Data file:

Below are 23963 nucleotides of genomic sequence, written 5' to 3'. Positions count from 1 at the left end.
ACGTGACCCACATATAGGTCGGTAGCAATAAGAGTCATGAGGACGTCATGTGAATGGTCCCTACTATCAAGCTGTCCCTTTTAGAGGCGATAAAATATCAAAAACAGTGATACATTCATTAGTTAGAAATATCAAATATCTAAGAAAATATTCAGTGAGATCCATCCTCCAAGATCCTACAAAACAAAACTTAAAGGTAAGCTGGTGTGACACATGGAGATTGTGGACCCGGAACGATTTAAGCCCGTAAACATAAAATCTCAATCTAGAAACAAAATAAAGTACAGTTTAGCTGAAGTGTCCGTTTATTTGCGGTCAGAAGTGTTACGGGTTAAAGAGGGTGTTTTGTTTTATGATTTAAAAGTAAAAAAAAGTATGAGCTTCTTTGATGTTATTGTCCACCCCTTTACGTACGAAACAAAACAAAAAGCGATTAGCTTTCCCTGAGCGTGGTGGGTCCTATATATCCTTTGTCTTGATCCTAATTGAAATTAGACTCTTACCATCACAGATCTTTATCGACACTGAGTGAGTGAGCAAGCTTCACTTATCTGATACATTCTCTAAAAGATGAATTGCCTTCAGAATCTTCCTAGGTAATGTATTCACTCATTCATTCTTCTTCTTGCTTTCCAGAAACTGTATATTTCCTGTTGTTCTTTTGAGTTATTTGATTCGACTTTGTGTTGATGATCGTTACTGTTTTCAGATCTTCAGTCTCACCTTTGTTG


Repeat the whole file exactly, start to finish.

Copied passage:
Below are 23963 nucleotides of genomic sequence, written 5' to 3'. Positions count from 1 at the left end.
ACGTGACCCACATATAGGTCGGTAGCAATAAGAGTCATGAGGACGTCATGTGAATGGTCCCTACTATCAAGCTGTCCCTTTTAGAGGCGATAAAATATCAAAAACAGTGATACATTCATTAGTTAGAAATATCAAATATCTAAGAAAATATTCAGTGAGATCCATCCTCCAAGATCCTACAAAACAAAACTTAAAGGTAAGCTGGTGTGACACATGGAGATTGTGGACCCGGAACGATTTAAGCCCGTAAACATAAAATCTCAATCTAGAAACAAAATAAAGTACAGTTTAGCTGAAGTGTCCGTTTATTTGCGGTCAGAAGTGTTACGGGTTAAAGAGGGTGTTTTGTTTTATGATTTAAAAGTAAAAAAAAGTATGAGCTTCTTTGATGTTATTGTCCACCCCTTTACGTACGAAACAAAACAAAAAGCGATTAGCTTTCCCTGAGCGTGGTGGGTCCTATATATCCTTTGTCTTGATCCTAATTGAAATTAGACTCTTACCATCACAGATCTTTATCGACACTGAGTGAGTGAGCAAGCTTCACTTATCTGATACATTCTCTAAAAGATGAATTGCCTTCAGAATCTTCCTAGGTAATGTATTCACTCATTCATTCTTCTTCTTGCTTTCCAGAAACTGTATATTTCCTGTTGTTCTTTTGAGTTATTTGATTCGACTTTGTGTTGATGATCGTTACTGTTTTCAGATCTTCAGTCTCACCTTTGTTG